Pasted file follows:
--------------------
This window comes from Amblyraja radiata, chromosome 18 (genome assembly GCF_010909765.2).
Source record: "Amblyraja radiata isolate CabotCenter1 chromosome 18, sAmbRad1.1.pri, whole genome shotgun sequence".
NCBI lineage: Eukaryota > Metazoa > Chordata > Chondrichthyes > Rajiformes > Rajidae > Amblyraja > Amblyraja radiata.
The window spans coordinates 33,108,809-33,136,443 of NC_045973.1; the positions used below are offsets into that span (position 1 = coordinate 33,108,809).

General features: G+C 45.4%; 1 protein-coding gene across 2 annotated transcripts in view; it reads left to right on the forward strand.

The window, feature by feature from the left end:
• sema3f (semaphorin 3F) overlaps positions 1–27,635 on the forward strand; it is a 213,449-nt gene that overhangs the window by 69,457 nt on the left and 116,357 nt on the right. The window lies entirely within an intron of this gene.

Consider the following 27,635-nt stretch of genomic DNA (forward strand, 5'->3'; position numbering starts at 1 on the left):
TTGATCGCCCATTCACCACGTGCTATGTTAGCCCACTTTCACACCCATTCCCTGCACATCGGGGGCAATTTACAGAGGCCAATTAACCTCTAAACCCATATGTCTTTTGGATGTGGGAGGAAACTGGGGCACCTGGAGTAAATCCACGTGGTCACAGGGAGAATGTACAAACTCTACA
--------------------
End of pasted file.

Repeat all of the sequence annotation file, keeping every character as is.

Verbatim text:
This window comes from Amblyraja radiata, chromosome 18 (genome assembly GCF_010909765.2).
Source record: "Amblyraja radiata isolate CabotCenter1 chromosome 18, sAmbRad1.1.pri, whole genome shotgun sequence".
NCBI lineage: Eukaryota > Metazoa > Chordata > Chondrichthyes > Rajiformes > Rajidae > Amblyraja > Amblyraja radiata.
The window spans coordinates 33,108,809-33,136,443 of NC_045973.1; the positions used below are offsets into that span (position 1 = coordinate 33,108,809).

General features: G+C 45.4%; 1 protein-coding gene across 2 annotated transcripts in view; it reads left to right on the forward strand.

The window, feature by feature from the left end:
• sema3f (semaphorin 3F) overlaps positions 1–27,635 on the forward strand; it is a 213,449-nt gene that overhangs the window by 69,457 nt on the left and 116,357 nt on the right. The window lies entirely within an intron of this gene.

Consider the following 27,635-nt stretch of genomic DNA (forward strand, 5'->3'; position numbering starts at 1 on the left):
TTGATCGCCCATTCACCACGTGCTATGTTAGCCCACTTTCACACCCATTCCCTGCACATCGGGGGCAATTTACAGAGGCCAATTAACCTCTAAACCCATATGTCTTTTGGATGTGGGAGGAAACTGGGGCACCTGGAGTAAATCCACGTGGTCACAGGGAGAATGTACAAACTCTACA